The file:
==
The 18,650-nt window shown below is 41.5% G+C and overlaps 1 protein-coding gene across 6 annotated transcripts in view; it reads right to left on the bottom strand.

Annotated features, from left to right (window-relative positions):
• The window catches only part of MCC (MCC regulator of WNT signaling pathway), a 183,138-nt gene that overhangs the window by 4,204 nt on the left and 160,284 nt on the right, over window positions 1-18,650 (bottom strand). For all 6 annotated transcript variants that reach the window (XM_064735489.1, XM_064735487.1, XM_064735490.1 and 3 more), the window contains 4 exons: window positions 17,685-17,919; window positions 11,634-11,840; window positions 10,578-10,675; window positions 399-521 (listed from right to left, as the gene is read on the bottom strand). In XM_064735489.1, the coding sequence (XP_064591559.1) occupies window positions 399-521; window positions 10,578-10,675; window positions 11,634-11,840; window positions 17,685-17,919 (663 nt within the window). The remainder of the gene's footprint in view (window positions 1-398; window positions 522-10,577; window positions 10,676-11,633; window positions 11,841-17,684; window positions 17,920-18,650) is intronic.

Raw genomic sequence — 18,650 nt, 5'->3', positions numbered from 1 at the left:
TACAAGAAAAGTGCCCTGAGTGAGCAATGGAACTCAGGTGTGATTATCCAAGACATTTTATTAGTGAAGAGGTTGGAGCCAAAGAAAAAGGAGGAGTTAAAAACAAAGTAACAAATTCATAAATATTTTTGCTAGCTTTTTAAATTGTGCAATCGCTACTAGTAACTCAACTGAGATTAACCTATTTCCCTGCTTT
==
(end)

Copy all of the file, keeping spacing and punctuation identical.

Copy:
The 18,650-nt window shown below is 41.5% G+C and overlaps 1 protein-coding gene across 6 annotated transcripts in view; it reads right to left on the bottom strand.

Annotated features, from left to right (window-relative positions):
• The window catches only part of MCC (MCC regulator of WNT signaling pathway), a 183,138-nt gene that overhangs the window by 4,204 nt on the left and 160,284 nt on the right, over window positions 1-18,650 (bottom strand). For all 6 annotated transcript variants that reach the window (XM_064735489.1, XM_064735487.1, XM_064735490.1 and 3 more), the window contains 4 exons: window positions 17,685-17,919; window positions 11,634-11,840; window positions 10,578-10,675; window positions 399-521 (listed from right to left, as the gene is read on the bottom strand). In XM_064735489.1, the coding sequence (XP_064591559.1) occupies window positions 399-521; window positions 10,578-10,675; window positions 11,634-11,840; window positions 17,685-17,919 (663 nt within the window). The remainder of the gene's footprint in view (window positions 1-398; window positions 522-10,577; window positions 10,676-11,633; window positions 11,841-17,684; window positions 17,920-18,650) is intronic.

Raw genomic sequence — 18,650 nt, 5'->3', positions numbered from 1 at the left:
TACAAGAAAAGTGCCCTGAGTGAGCAATGGAACTCAGGTGTGATTATCCAAGACATTTTATTAGTGAAGAGGTTGGAGCCAAAGAAAAAGGAGGAGTTAAAAACAAAGTAACAAATTCATAAATATTTTTGCTAGCTTTTTAAATTGTGCAATCGCTACTAGTAACTCAACTGAGATTAACCTATTTCCCTGCTTT